Sarta: The Bihar village of Sarta – which has a Dalit majority – was deserted on July 28. Most houses, built of mud and straw, were locked.
On July 24 and 25, police raided the village, in the states’ Jehanabad district, and ransacked many houses – breaking doors, television sets, tubewells, autorickshaws and furniture.
The police action was the fallout of a protest against alleged police brutality on a villager – 31-year-old Govind Majhi – who died in jail. He was arrested early morning on July 19 from his house for allegedly running a country liquor business. Liquor has been banned in Bihar since April 2016.
The Majhi or Musahar community is economically, educationally and socially one of the most backward among Dalit communities in Bihar.
The state has 2,50,000 Musahars, according to the Census of 2011. Most are landless and many have migrated to other states. Those who have stayed on in Bihar’s villages work as daily wage labourers at construction sites, brick kilns and farms. They earn between Rs 150 and Rs 200 a day.
According to Majhi’s family members, police had beaten him mercilessly before taking him to Daudnagar sub-jail in Aurangabad district, around 70 kilometres from Sarta village. He died in the jail at 1.40 am on July 24.
Majhi was arrested based on a complaint filed by one Rajkumar Yadav, a policeman at the Paras Bigha police station. Sarta is under the jurisdiction of this police station.
Yadav’s complaint had said, “In the wee hours of July 19, we raided liquor traders. In this process, we reached Sarta village and nabbed Govind Majhi in front of his house. He had a plastic gallon full of liquor. During the interrogation, he accepted that the plastic gallon had liquor and he was involved in this business for a long time.”
On the basis of this written complaint, police lodged an FIR against Govind under Section 30 (A) of Bihar Prohibition and Excise Act, 2018. As per that section, a person, if proven guilty, will have to spend a minimum 10 years in jail and will have to pay Rs 1 lakh as a penalty.
Majhi’s wife, Suranti Devi, has said that the allegations police made against her husband are false. The couple has a six-year-old daughter.
“It was around 5 am on July 19. I had just woken up to relieve myself in an open field,” she tells The Wire. Suranti Devi has no access to a toilet. Ninety percent of Dalit houses in the village don’t have toilets, so women wake up early to go to the fields to relieve themselves.
“They (police) were 10 people. They barged into our house. I was at my dehri (porch),” she recalls.
“One police personnel verbally abused me and asked me to come inside the room. I said that I needed go to the field and left the house. Police entered the bedroom where my husband was sleeping. They woke him up and brought him to the police station, beating him mercilessly,” she tells The Wire.
She says that there was no plastic gallon inside the room. “When police arrested him, he had nothing. Later police claimed that they had recovered a plastic gallon with country-made liquor. This is a complete lie,” she says.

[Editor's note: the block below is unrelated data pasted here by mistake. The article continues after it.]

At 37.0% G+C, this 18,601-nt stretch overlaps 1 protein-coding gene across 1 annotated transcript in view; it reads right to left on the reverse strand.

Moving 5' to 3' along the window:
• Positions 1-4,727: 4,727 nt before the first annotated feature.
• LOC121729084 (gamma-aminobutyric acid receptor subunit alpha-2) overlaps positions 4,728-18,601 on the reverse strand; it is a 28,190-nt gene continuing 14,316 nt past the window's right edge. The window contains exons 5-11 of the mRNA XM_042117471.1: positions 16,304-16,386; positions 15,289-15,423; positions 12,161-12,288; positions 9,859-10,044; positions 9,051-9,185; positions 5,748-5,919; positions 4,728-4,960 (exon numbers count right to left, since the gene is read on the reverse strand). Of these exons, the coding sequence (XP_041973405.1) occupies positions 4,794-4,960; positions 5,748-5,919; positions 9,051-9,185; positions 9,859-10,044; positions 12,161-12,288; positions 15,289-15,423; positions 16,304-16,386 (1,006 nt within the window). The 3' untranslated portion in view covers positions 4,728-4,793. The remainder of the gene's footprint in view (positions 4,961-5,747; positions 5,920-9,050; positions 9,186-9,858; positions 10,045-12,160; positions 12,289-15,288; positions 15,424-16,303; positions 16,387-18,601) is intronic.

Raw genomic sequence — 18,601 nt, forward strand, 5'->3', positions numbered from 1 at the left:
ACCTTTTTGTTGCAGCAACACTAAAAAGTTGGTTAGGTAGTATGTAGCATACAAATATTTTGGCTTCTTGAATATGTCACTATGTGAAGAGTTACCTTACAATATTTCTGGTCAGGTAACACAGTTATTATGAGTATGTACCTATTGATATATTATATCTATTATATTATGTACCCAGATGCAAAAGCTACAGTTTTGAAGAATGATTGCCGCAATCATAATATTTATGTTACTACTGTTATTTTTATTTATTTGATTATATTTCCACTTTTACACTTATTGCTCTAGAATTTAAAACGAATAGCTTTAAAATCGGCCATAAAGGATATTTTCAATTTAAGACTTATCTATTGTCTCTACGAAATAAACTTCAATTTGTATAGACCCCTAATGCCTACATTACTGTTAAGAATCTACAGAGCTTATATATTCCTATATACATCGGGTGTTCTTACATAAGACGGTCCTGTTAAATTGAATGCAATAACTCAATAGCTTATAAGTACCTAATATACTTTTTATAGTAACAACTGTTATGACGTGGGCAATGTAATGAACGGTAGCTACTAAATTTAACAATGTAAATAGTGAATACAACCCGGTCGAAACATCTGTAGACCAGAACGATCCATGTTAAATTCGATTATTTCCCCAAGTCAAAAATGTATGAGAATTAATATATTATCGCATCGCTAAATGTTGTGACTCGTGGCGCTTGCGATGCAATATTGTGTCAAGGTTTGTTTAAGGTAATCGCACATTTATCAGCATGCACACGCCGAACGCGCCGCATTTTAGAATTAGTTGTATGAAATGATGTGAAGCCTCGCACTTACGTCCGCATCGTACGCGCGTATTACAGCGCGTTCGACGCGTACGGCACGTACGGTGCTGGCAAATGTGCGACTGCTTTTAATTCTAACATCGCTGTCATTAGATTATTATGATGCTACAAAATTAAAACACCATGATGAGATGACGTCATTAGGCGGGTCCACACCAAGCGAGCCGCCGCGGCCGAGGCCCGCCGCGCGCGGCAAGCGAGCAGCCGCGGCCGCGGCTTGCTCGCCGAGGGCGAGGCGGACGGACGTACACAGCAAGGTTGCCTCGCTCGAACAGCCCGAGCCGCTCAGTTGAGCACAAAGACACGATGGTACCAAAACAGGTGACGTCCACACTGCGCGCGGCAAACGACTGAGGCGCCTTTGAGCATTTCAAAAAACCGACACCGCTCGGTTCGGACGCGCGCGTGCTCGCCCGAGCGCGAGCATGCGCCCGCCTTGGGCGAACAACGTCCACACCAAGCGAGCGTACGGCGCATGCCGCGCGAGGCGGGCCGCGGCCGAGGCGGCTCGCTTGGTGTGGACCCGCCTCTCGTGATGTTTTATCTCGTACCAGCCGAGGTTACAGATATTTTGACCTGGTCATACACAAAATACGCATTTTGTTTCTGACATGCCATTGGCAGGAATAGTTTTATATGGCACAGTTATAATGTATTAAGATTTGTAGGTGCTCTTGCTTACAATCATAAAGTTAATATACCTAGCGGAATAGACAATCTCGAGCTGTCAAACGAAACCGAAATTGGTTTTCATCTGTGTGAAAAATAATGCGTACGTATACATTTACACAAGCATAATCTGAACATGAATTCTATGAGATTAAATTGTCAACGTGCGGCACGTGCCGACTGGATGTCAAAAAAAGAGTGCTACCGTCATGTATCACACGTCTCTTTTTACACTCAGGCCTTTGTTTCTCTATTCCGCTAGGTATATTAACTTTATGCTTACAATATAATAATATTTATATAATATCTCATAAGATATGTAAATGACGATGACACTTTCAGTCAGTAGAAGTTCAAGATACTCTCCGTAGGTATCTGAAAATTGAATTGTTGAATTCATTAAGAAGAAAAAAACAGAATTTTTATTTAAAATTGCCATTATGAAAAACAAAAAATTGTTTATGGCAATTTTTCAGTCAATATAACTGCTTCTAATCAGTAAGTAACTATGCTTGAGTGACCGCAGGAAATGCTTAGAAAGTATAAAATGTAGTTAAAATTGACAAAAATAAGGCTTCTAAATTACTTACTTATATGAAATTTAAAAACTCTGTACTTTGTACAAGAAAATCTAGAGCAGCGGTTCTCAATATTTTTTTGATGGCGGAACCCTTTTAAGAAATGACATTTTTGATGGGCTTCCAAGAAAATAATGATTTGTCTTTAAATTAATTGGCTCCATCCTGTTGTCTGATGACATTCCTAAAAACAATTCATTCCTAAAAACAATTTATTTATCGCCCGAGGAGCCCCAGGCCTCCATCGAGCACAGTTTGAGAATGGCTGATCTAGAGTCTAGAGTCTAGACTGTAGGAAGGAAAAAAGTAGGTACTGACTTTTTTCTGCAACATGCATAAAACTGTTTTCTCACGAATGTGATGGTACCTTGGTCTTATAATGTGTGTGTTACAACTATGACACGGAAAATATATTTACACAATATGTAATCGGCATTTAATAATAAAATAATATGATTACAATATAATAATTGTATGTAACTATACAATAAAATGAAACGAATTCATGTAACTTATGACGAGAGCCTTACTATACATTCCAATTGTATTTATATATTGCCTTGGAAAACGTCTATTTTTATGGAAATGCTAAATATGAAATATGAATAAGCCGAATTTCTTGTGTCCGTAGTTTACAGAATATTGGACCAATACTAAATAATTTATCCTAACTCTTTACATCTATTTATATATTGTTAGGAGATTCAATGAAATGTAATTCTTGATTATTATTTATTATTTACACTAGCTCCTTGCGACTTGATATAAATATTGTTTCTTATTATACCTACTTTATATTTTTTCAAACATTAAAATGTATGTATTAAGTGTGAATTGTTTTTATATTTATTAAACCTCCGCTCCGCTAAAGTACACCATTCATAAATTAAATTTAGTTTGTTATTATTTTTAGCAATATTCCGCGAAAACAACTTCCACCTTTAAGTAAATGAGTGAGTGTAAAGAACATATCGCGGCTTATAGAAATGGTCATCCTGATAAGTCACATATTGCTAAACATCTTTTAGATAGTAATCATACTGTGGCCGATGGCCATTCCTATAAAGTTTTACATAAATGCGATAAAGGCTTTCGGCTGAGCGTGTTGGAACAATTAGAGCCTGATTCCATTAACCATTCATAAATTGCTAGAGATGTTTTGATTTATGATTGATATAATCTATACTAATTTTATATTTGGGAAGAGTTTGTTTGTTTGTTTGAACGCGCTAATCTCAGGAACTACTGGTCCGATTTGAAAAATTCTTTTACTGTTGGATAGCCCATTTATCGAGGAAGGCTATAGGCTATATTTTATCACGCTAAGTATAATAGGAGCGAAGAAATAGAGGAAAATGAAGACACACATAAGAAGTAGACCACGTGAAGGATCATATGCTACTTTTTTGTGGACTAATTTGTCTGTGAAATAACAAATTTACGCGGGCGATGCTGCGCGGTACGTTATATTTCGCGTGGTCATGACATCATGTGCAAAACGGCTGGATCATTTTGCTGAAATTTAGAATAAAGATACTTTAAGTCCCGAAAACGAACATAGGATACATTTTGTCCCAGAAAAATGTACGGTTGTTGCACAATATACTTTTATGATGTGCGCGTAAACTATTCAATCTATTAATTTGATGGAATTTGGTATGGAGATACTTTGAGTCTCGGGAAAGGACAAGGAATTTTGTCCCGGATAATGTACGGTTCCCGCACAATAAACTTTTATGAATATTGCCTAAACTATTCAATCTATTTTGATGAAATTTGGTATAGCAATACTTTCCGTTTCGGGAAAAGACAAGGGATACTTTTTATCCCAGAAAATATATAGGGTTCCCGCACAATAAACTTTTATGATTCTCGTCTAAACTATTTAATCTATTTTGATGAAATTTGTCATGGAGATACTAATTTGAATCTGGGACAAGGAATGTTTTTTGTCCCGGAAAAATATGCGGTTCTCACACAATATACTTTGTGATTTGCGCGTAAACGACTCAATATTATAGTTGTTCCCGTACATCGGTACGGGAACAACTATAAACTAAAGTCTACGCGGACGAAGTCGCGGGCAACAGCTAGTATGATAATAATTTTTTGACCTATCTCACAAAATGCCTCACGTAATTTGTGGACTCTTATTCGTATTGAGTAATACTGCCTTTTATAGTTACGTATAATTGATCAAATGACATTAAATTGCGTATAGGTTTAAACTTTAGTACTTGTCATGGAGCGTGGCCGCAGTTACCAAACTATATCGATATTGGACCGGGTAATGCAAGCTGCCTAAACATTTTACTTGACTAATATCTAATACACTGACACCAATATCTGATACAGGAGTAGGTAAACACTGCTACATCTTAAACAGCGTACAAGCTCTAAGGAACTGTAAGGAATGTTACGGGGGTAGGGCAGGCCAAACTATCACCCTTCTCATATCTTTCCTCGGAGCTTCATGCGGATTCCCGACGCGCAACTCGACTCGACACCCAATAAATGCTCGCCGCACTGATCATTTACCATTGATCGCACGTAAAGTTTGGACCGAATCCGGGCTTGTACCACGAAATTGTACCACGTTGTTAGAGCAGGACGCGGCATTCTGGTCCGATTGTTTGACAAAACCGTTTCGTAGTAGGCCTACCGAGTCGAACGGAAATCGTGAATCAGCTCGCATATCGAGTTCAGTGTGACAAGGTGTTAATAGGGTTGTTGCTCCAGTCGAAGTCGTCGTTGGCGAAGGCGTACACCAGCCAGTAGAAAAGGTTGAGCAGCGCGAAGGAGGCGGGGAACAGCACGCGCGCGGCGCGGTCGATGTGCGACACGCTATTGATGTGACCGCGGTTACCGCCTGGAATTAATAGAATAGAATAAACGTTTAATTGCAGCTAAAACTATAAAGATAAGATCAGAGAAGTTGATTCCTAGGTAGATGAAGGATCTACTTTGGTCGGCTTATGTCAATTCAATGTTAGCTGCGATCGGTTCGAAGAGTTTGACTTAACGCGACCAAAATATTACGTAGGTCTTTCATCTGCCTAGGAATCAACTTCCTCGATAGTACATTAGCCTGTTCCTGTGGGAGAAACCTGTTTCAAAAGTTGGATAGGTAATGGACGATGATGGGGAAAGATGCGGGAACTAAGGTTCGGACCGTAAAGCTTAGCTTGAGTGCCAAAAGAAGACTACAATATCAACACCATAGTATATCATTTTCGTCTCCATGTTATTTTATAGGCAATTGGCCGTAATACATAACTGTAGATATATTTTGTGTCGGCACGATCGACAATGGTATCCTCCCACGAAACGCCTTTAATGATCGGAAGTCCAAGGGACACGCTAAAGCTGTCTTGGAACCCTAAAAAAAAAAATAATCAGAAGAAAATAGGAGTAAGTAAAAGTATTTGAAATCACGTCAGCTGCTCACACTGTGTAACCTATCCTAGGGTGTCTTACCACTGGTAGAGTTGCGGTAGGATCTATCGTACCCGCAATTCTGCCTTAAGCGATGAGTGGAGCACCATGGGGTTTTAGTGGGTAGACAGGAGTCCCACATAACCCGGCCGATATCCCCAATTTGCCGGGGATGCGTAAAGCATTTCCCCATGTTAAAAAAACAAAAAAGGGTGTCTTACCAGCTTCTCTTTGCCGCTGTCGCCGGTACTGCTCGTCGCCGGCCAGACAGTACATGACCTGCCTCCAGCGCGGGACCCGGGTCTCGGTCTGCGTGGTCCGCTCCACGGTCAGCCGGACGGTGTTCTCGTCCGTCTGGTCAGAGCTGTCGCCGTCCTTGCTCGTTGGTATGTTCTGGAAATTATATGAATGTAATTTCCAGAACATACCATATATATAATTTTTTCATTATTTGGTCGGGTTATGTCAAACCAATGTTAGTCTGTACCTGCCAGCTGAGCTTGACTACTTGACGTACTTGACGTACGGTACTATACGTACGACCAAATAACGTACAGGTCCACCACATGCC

“I have been with him for a decade. He kept himself busy with farming. He never engaged in the liquor business. He was a healthy man. He had no other disease. He can’t die suddenly,” she says.
Govind had studied until Class 10. He was landless and farmed on leased land. Apart from this, he would assist people with online work and upload songs and movies to mobile phones in his locality with the help of his laptop.
His school friend Roshan Kumar, who belongs to the Bhumihar caste, says, “He was a nice guy. In Musahari (a locality where the majority population is of Musahars) only two to three youths are Matric-pass. Govind was among them. We had studied together. I never saw him involved in any illicit business. Police can claim anything, but this allegation against him is baseless.”
A local, who wished not to be named, tells The Wire, “Few people of this village do make country liquor. Police should identify and arrest them, but why frame an innocent person?”
The Wire contacted SP (superintendent of police) of Jehanabad and SHO (station house officer) of Paras Bigha police station, but they did not respond to calls.
On July 23 morning, Suranti Devi received a phone call. The person on the other side told her that her husband is seriously ill in jail and may die anytime soon. This person who called her was a resident of Arwal district and had shared the room with Majhi in jail. He was freed from jail on July 23 and had immediately called Suranti Devi.
Govind had given his fellow prisoner his family’s mobile number and requested him to inform his family about his deteriorating health.
“I spoke to that person at around 6 am that morning…on July 23, we could not visit Daudnagar sub-jail. We went there on July 24, Saturday morning. I saw his body was in a van. There were multiple wounds on his legs and hands. His clothes were torn. A guard in the jail told us that he died on July 23 night,” she said.
She further says, “Police didn’t give the body to us. They said that the body will be handed over after postmortem.” Hospital authorities have not provided a postmortem report so far.
According to the jail sources, Govind’s health started deteriorating on July 22. He was brought to the Daudnagar sub-divisional hospital barely two kilometres away from the Daudnagar sub-jail. A prescription issued by the hospital says: “He was unconscious and disoriented. He had a 103-degree fever. He had a history of alcoholism.”
Dr. Rajesh Kumar, deputy superintendent of Daudnagar sub-divisional hospital, who treated Majhi on July 22, recalls that he had written “history of alcoholism” in his prescription according to the police statement.
“The patient had told me that he had no previous ailment and he was not a habitual drinker either. The police told me that he was an alcoholic, so I wrote it on prescription,” the doctor tells The Wire.
“He was young and healthy and didn’t look like an alcoholic. On July 22, he was in the hospital for two to three hours. We gave him medicines, injections and saline. As his condition improved, the jail authorities said that they would get him treated in the jail as there was a doctor there,” recalls the doctor.